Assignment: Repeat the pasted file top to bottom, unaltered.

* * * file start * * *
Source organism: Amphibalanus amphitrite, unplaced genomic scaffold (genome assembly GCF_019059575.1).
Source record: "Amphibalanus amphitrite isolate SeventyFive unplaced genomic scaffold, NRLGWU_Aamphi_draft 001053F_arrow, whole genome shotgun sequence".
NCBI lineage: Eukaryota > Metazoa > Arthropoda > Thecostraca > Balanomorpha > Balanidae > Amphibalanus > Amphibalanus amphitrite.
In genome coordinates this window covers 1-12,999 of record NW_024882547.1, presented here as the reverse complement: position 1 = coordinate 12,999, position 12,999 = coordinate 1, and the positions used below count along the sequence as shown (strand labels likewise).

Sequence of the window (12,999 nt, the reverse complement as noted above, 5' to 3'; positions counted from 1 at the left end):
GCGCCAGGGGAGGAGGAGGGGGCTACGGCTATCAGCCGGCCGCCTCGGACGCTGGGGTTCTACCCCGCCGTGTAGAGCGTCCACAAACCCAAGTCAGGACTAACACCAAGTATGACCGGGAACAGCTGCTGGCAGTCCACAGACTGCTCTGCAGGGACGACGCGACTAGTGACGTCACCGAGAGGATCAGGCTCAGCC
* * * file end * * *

Source organism: Amphibalanus amphitrite, unplaced genomic scaffold (genome assembly GCF_019059575.1).
Source record: "Amphibalanus amphitrite isolate SeventyFive unplaced genomic scaffold, NRLGWU_Aamphi_draft 001053F_arrow, whole genome shotgun sequence".
NCBI lineage: Eukaryota > Metazoa > Arthropoda > Thecostraca > Balanomorpha > Balanidae > Amphibalanus > Amphibalanus amphitrite.
In genome coordinates this window covers 1-12,999 of record NW_024882547.1, presented here as the reverse complement: position 1 = coordinate 12,999, position 12,999 = coordinate 1, and the positions used below count along the sequence as shown (strand labels likewise).

Sequence of the window (12,999 nt, the reverse complement as noted above, 5' to 3'; positions counted from 1 at the left end):
GCGCCAGGGGAGGAGGAGGGGGCTACGGCTATCAGCCGGCCGCCTCGGACGCTGGGGTTCTACCCCGCCGTGTAGAGCGTCCACAAACCCAAGTCAGGACTAACACCAAGTATGACCGGGAACAGCTGCTGGCAGTCCACAGACTGCTCTGCAGGGACGACGCGACTAGTGACGTCACCGAGAGGATCAGGCTCAGCC